The slow tunes of the Ausbund songs have most certainly been changed somewhat over the 450 years since the Passau prisoners sang them to the poems they composed. They do vary from one plain church group to another, and as different plain-people settlements become established, it can be expected that the song tunes will soon begin to develop slight variations. Throughout the course of many generations, the tunes have slowly evolved into an almost infinite number of slight changes (p. 50).
The best known hymn is Das Loblied, or “Hymn of Praise”. The Loblied is the second song sung in all Amish church services. It is hymn # 131 in the Ausbund. Here is an English translation (source):
1. O Lord Father, we bless thy name,
Thy love and thy goodness praise;
That thou, O Lord, so graciously
Have been to us always.
Thou hast brought us together, O Lord,
To be admonished through thy word.
Bestow on us thy grace.
2. O may thy servant be endowed
With wisdom from on high,
To preach thy word with truth and power,
Thy name to glorify.
Which needful is to they own praise,
Give hunger for thy word always,
This should be our desire.
3. Put wisdom in our hearts while here
On earth thy will be known,
They word through grace to understand
What thou would have us to do.
To live in righteousness, O Lord,
Submissive to thy word,
That all our vows prove true.
4. Thine only be the glory, O Lord,
Likeness all might and power.
That we praise thee in our assembly
And feel grateful every hour.
With all our hearts we pray,
Wilt thou be with us every day
Through Christ our Lord. Amen.
Amish churches can differ in many ways, but the Loblied‘s position as the second song sung in every church service is one unifying aspect which stretches over all of North America’s 1,900+ Amish congregations. Writing of the Lancaster County Amish, Donald Kraybill notes that “on a given Sunday morning, all the congregations holding services across the settlement are singing the same song at roughly the same time, an experience one member described as giving a beautiful feeling of unity among the churches” (The Riddle of Amish Culture p. 123).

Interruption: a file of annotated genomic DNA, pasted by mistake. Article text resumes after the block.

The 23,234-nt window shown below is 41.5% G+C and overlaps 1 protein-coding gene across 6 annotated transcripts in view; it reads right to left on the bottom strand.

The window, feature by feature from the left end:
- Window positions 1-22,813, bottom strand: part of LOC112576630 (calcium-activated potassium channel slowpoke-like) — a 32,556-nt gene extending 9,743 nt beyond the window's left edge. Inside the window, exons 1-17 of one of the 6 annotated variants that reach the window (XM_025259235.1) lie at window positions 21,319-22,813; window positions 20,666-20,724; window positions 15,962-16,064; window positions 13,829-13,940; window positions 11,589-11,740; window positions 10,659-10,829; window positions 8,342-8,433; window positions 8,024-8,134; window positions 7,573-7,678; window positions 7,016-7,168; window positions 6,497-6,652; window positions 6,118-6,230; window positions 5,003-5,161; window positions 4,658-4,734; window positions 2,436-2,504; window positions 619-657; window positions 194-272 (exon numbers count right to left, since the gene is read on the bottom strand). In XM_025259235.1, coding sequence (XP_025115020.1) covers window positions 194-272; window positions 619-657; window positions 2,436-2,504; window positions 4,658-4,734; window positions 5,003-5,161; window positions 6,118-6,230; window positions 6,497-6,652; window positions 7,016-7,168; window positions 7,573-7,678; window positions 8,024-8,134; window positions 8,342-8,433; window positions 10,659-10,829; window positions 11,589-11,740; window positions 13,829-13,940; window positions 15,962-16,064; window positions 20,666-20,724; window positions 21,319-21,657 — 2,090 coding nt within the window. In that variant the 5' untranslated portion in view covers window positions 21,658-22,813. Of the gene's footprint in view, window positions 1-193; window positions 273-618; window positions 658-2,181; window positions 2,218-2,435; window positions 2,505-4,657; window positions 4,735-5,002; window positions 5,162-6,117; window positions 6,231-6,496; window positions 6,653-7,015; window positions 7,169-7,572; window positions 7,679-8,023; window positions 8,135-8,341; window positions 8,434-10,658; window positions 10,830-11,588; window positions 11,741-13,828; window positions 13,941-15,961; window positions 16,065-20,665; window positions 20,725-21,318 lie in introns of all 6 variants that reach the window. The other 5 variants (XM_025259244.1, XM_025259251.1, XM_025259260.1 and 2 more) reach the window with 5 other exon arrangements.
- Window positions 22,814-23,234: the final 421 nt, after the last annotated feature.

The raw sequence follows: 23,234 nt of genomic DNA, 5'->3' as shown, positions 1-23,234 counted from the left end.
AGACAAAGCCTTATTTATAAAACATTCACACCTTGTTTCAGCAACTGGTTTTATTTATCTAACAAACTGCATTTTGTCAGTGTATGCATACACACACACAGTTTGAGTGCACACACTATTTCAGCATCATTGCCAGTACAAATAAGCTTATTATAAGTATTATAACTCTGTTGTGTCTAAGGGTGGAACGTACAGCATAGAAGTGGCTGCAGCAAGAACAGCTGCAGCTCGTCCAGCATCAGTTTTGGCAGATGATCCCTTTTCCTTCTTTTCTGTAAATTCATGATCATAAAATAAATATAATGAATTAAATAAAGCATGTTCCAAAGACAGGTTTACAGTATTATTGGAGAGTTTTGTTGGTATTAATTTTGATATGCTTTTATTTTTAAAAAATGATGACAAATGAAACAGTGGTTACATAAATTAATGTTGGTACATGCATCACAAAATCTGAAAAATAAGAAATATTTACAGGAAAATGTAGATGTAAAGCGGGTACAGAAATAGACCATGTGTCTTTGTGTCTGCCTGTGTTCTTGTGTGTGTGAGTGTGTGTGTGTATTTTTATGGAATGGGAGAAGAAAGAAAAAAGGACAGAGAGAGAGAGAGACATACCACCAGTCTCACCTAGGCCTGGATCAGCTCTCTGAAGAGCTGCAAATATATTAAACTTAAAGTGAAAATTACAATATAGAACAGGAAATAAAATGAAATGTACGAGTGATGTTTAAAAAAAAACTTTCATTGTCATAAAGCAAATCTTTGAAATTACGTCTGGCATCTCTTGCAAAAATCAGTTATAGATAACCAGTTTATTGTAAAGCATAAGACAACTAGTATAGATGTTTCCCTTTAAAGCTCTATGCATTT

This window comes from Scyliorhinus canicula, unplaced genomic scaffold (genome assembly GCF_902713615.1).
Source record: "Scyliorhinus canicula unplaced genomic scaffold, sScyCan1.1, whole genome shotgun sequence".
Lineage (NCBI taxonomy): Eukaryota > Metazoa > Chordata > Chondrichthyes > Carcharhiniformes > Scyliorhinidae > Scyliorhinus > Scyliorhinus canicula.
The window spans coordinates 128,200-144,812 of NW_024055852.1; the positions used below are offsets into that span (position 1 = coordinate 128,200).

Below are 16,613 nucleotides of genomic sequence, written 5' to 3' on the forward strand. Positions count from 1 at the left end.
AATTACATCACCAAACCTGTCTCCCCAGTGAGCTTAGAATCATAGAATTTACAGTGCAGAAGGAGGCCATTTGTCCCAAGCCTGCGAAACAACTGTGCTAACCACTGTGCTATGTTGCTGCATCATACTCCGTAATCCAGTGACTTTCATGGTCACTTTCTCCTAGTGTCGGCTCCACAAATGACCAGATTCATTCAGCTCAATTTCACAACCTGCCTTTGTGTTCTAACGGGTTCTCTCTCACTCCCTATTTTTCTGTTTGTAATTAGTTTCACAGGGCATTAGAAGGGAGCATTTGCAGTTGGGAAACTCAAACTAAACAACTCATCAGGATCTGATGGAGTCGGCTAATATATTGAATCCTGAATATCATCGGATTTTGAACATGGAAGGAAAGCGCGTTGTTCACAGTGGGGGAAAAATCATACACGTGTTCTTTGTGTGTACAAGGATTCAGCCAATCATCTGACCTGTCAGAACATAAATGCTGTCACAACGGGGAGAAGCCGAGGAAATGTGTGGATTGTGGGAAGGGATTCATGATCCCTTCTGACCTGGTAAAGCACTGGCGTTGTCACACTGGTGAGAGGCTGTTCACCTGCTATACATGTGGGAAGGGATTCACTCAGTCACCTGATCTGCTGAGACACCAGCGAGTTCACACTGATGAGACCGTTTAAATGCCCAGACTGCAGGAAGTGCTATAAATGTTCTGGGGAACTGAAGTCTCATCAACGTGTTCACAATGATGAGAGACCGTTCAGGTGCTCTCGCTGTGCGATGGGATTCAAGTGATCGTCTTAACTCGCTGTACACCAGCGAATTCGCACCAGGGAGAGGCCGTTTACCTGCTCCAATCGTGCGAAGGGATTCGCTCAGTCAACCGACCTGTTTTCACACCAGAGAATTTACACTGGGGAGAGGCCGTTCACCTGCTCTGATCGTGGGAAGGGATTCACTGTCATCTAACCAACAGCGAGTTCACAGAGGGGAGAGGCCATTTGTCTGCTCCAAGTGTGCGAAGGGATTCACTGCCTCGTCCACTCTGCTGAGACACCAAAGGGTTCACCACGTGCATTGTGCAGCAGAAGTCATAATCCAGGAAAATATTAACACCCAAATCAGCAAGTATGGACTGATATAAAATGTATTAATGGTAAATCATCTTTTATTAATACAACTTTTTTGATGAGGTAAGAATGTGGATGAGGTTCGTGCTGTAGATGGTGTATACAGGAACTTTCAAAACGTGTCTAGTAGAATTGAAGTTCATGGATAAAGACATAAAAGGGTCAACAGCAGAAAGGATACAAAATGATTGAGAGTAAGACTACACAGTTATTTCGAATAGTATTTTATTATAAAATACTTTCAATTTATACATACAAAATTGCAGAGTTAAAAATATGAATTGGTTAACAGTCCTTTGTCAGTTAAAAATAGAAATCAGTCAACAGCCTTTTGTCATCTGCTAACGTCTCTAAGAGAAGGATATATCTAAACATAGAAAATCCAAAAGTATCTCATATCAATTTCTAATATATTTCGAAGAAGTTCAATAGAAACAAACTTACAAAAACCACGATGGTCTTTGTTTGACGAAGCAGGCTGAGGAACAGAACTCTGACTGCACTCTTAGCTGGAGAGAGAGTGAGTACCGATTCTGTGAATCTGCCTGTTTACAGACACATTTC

A heritage of song
If you’d like to learn more about this important songbook, The Amazing Story of the Ausbund is a good place to start. Benuel Blank writes in the concluding pages of his book:
Let us thank God for our heritage of song. Today’s descendants in faith of the Anabaptists of the 1500s are singing songs in settings unbelievably different from the dire surroundings in which many of the songs were composed.
Even though their singing voices were often stifled by martyrs’ deaths, congregational singing has always been a traditional part of Anabaptist worship. Although there have been some denominations of the Christian church who objected to hymnbooks and prayer books on the grounds that all singing and praying should always come from the heart and not from a book, the Anabaptists became a people of song.
The conservative part of Anabaptism still believes in worshiping God in simplicity, with human voices blending together in sounds of praise, rather than listening to a well-trained choir or to the organ music in a large and costly church cathedral; quite a contrast for worshiping the Savior of the world born in a lowly manger. Their sanctuaries of worship are their homes, barns, sheds and shops (p. 119).